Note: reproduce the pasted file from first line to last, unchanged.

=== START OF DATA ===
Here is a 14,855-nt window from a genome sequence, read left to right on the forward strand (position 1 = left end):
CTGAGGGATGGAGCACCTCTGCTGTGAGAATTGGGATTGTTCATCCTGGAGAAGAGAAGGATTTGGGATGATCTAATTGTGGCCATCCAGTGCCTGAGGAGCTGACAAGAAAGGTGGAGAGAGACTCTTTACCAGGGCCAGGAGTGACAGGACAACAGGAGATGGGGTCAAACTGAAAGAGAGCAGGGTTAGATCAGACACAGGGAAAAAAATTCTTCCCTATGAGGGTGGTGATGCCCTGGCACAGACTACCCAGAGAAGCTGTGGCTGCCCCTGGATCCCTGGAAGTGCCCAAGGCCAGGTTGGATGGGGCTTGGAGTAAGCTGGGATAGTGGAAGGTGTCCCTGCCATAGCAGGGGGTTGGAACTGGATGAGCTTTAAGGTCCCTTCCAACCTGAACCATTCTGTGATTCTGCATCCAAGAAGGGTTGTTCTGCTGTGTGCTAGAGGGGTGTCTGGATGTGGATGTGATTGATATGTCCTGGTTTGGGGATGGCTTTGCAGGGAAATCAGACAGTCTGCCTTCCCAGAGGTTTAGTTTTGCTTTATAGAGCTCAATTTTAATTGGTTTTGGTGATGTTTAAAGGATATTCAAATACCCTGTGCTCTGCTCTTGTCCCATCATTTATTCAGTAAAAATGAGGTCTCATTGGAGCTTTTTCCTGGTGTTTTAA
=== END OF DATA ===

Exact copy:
Here is a 14,855-nt window from a genome sequence, read left to right on the forward strand (position 1 = left end):
CTGAGGGATGGAGCACCTCTGCTGTGAGAATTGGGATTGTTCATCCTGGAGAAGAGAAGGATTTGGGATGATCTAATTGTGGCCATCCAGTGCCTGAGGAGCTGACAAGAAAGGTGGAGAGAGACTCTTTACCAGGGCCAGGAGTGACAGGACAACAGGAGATGGGGTCAAACTGAAAGAGAGCAGGGTTAGATCAGACACAGGGAAAAAAATTCTTCCCTATGAGGGTGGTGATGCCCTGGCACAGACTACCCAGAGAAGCTGTGGCTGCCCCTGGATCCCTGGAAGTGCCCAAGGCCAGGTTGGATGGGGCTTGGAGTAAGCTGGGATAGTGGAAGGTGTCCCTGCCATAGCAGGGGGTTGGAACTGGATGAGCTTTAAGGTCCCTTCCAACCTGAACCATTCTGTGATTCTGCATCCAAGAAGGGTTGTTCTGCTGTGTGCTAGAGGGGTGTCTGGATGTGGATGTGATTGATATGTCCTGGTTTGGGGATGGCTTTGCAGGGAAATCAGACAGTCTGCCTTCCCAGAGGTTTAGTTTTGCTTTATAGAGCTCAATTTTAATTGGTTTTGGTGATGTTTAAAGGATATTCAAATACCCTGTGCTCTGCTCTTGTCCCATCATTTATTCAGTAAAAATGAGGTCTCATTGGAGCTTTTTCCTGGTGTTTTAA